The bottom line here is that I believe that a vast majority of Texans would agree with the position that Ms. Zurawski should not have had to go through all that, she should have been able to get the care that she needed, which in this case was an abortion. There was a clear medical need, any reasonable person would have expected to receive it, and if the laws are an obstacle to her and her doctors then those laws should be changed. That’s what her lawsuit is about. If there were a way for there to be a statewide ballot proposition for this specific issue, I’d expect it to pass.

But just adding in an explicit “health of the mother” exception to our laws as they exist now, while being popular and clearly needed, would still leave Texas in a far more restricted place for abortion access than it was even two years ago. Note that we are only talking “health of the mother” exceptions; rape and incest would still not be an acceptable reason for an abortion. And, not to put too fine a point on it, there would still be absolutely no “abortion because it’s my choice and my body and this is what I want” allowance. No Democrat running against Ted Cruz or any other forced-birth Republican in 2024 is going to stop at this point in their abortion rights advocacy. They don’t believe in anything so limited, and their existing supporters would be rightly upset at such a change in their posture.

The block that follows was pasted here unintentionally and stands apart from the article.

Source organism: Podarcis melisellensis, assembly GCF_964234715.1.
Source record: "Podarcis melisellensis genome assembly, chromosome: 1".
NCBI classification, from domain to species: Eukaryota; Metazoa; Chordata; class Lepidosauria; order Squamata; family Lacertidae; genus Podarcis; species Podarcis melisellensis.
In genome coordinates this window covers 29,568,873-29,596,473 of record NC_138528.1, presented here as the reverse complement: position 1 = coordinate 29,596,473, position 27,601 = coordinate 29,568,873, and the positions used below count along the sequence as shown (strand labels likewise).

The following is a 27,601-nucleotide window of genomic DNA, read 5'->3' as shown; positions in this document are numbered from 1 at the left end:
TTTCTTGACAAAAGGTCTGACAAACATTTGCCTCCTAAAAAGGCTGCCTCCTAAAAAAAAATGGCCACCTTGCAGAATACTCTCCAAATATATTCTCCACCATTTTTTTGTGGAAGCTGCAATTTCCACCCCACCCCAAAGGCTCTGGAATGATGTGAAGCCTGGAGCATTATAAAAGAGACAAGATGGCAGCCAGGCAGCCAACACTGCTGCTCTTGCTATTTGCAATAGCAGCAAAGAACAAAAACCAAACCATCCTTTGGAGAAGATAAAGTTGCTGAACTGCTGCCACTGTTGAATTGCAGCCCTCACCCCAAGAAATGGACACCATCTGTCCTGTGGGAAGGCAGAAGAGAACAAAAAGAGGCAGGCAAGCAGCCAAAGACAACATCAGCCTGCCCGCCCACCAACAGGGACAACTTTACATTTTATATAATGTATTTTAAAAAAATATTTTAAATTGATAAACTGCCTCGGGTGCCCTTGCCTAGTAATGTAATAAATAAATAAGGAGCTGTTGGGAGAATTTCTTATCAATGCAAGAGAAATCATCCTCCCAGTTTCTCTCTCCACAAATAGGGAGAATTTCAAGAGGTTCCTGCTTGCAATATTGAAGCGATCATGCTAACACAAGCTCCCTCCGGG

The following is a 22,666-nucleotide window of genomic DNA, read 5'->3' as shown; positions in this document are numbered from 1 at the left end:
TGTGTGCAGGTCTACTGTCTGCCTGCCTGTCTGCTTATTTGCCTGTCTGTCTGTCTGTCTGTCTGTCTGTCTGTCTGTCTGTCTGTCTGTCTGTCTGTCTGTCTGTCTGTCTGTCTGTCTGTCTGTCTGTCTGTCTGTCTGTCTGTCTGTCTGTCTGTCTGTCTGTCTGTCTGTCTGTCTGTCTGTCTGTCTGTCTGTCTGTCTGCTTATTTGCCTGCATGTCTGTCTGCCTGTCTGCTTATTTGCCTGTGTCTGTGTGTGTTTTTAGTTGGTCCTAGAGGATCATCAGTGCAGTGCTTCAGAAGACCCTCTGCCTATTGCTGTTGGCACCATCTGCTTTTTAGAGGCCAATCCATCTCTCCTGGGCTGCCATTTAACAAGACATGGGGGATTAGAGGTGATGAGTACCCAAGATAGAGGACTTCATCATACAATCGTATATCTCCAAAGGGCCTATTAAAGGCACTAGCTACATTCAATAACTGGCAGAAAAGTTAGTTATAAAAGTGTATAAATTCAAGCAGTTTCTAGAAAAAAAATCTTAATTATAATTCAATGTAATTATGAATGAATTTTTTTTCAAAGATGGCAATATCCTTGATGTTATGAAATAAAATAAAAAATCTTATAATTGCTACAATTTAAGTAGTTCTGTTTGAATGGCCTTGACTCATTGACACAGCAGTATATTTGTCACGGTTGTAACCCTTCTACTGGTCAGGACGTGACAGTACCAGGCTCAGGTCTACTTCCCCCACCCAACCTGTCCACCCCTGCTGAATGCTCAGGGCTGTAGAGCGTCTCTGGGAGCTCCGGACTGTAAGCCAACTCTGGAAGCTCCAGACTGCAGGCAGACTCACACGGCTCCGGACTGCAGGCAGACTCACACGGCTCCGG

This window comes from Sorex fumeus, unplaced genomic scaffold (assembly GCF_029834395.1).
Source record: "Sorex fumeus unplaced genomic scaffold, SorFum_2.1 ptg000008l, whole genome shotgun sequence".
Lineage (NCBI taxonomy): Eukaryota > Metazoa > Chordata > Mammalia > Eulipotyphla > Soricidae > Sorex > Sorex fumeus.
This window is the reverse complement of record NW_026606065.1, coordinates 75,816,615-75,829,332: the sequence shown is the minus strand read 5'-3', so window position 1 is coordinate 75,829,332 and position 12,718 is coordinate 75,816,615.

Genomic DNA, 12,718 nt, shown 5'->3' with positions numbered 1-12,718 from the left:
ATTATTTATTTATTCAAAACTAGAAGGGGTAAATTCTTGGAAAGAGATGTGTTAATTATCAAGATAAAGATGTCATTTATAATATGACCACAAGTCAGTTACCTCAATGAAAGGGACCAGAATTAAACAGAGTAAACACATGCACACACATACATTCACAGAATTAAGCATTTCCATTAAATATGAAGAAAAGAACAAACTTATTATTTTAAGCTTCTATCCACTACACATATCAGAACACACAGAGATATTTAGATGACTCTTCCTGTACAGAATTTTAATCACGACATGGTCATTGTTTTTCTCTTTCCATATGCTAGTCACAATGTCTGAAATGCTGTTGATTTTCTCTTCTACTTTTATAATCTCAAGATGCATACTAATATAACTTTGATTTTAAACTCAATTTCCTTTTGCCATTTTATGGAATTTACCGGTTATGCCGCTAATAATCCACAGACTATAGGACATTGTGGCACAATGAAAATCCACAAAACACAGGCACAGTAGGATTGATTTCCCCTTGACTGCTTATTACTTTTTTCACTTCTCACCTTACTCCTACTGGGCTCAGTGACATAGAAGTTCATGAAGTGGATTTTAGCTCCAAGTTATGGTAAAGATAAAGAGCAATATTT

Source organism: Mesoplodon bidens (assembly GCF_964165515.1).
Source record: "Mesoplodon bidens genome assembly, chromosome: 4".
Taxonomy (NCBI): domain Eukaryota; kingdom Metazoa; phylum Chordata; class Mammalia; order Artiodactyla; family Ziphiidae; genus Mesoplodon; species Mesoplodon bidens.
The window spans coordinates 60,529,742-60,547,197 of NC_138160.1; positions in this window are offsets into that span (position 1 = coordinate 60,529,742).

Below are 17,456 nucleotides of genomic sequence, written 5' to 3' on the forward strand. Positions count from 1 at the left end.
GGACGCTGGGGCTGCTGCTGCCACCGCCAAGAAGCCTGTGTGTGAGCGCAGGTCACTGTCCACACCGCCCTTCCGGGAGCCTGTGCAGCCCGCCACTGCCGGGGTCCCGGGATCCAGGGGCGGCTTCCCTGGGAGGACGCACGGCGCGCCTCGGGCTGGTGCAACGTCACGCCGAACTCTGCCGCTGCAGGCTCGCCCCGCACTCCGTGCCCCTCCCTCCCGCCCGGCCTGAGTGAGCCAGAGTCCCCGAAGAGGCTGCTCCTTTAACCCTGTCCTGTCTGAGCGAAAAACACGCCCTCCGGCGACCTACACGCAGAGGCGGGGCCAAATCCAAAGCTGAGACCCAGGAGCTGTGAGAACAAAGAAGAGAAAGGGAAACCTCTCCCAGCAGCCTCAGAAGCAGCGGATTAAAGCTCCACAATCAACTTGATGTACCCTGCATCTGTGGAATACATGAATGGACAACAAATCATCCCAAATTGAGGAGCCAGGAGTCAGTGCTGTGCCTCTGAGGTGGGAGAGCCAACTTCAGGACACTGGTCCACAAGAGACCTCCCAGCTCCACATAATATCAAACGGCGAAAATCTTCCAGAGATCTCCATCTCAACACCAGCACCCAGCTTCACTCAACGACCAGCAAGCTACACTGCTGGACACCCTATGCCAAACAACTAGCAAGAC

And so that’s the challenge. Plenty of people would support the Zurawski exception. Fewer, quite a bit fewer, would support – and more crucially, be willing to vote for politicians who support – the pre-Dobbs landscape. Note that Zurawski herself is not calling for just “health of the mother” exceptions – she wants “to protect our right to safe and accessible health care, emergency or no emergency”. How do we get the majority that is surely there for something narrow into a majority for something broader? Like I said, this is what we need to be working on. Daily Kos and Slate have more.

House Investigations committee recommends expelling Rep. Slaton


Rep. Bryan Slaton

A House committee has recommended the expulsion of Republican state Rep. Bryan Slaton after finding that he engaged in inappropriate sexual conduct with a subordinate, then acted to thwart an investigation into the matter.

In a speech from the floor, Rep. Andrew Murr, R-Junction, chairman of the House General Investigating Committee, said Slaton’s behavior was “induced by alcohol” that the representative provided the 19-year-old woman.

“Rep. Slaton then acted systematically to influence that subordinate and multiple witnesses to obstruct the investigation,” Murr said.